But some have gone further. Birmingham City Council has been given permission to hike their council tax by 21 per cent over the next two years. Woking’s will go up by 10 per cent, while Thurrock and Slough’s will both go up by 8.

All of these councils have issued Section 114 notices to the government in recent years, declaring themselves effectively bankrupt.

The annual average tax bill is set to rise by £106, according to government figures. For a full breakdown by council, The Independent has produced a helpful map.

Energy bills go down – water bills go up

Household bills are a mixed picture this April, but should work out cheaper overall for the average household.

The Ofgem energy price cap will fall by £238 to £1,690 from April to June, the lowest it has been for two years. This figure represents the average amount households can expect to pay for ‘typical’ energy consumption.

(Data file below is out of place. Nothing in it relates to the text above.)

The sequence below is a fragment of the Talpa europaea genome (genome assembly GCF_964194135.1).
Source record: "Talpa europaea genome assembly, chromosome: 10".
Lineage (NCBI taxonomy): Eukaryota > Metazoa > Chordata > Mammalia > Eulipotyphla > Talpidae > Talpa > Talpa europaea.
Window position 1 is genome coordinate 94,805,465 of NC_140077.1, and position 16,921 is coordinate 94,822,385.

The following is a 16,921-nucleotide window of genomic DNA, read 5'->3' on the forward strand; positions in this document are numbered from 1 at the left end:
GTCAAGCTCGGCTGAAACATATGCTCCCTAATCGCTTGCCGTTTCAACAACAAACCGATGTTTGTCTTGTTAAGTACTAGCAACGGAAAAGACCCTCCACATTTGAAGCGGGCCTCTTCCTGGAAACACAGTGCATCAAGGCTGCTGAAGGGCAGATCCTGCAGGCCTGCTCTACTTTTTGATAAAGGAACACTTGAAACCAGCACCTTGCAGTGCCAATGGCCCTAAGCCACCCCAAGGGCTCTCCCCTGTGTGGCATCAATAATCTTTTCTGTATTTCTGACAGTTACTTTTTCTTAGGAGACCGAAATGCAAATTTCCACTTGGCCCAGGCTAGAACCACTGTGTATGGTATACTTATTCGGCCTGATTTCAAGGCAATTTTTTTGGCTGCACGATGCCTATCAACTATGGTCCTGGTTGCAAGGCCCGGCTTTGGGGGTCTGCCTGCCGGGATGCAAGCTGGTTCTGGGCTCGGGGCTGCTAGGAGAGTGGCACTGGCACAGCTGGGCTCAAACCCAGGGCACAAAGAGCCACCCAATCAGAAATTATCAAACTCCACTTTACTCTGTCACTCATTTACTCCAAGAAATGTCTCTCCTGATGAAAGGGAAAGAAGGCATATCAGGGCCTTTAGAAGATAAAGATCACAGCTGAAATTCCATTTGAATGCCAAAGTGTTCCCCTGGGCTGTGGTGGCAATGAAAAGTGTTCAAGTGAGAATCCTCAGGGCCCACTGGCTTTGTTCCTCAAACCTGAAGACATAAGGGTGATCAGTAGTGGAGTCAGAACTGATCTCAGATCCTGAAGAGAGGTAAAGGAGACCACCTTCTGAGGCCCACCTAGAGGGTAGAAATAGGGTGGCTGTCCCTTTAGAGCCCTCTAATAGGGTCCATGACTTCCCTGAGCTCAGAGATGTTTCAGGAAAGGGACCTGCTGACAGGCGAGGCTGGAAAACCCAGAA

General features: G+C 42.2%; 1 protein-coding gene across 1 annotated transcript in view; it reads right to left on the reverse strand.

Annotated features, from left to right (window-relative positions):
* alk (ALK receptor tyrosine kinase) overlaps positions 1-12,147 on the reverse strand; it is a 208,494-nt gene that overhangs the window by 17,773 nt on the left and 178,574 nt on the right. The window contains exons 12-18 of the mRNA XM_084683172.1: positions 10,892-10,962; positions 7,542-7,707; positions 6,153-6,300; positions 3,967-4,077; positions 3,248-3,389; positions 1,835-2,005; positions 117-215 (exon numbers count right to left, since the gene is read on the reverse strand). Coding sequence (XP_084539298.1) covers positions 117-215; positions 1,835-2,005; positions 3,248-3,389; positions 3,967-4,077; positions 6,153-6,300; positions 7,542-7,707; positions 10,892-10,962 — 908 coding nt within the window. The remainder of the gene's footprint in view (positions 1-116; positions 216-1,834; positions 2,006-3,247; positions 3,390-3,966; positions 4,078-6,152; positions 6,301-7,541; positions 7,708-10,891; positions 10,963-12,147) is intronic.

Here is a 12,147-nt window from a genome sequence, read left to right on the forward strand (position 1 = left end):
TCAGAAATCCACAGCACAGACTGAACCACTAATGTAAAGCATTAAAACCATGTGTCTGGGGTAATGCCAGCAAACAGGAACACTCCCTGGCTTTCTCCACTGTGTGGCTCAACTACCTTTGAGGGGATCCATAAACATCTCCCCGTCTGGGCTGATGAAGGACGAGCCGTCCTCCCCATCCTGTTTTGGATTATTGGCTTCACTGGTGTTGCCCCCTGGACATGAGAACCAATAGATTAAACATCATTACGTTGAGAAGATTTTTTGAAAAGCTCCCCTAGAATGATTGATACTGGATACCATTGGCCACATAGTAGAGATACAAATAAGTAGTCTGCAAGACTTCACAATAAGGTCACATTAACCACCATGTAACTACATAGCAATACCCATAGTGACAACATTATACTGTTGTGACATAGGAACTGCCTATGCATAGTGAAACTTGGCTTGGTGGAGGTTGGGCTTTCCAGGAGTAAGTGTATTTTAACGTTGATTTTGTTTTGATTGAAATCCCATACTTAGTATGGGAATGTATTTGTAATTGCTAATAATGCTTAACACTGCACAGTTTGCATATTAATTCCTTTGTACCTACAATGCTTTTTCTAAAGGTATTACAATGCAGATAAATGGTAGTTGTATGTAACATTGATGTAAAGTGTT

Analysts at the trusted Cornwall Insight predict this will fall a further £228 in July, to £1,462.

Water bills are heading the opposite way, set to rise 6 per cent on average to add £28 a year on to the typical bill.

However, there are major regional differences. Customers of Wessex Water will see the largest increase of £59 a year, while most of Wales will actually see a £20 annual decrease.

Broadband, mobile and pay TV bills are going up

This spring, pay TV, broadband and mobile prices will rise by up to 8.8 per cent, with most providers making the change from April 1. This varies between providers, so you will need to check with yours directly.

Unfortunately, if you are on a fixed-term contract, providers are able to raise the rate that you pay while you are still locked in. This means that, even if you disagree with the price hike, you will likely have to pay a termination fee to leave the contract.

In more bad news for TV owners, the yearly cost of a TV licence fee is also set to rise from £159 to £169.50 from April 1. This brings the two-year freeze of the fee to an end – so expect more rises in the future.

Join our commenting forum

Join thought-provoking conversations, follow other Independent readers and see their replies


Thank you for registering

Please refresh the page or navigate to another page on the site to be automatically logged inPlease refresh your browser to be logged in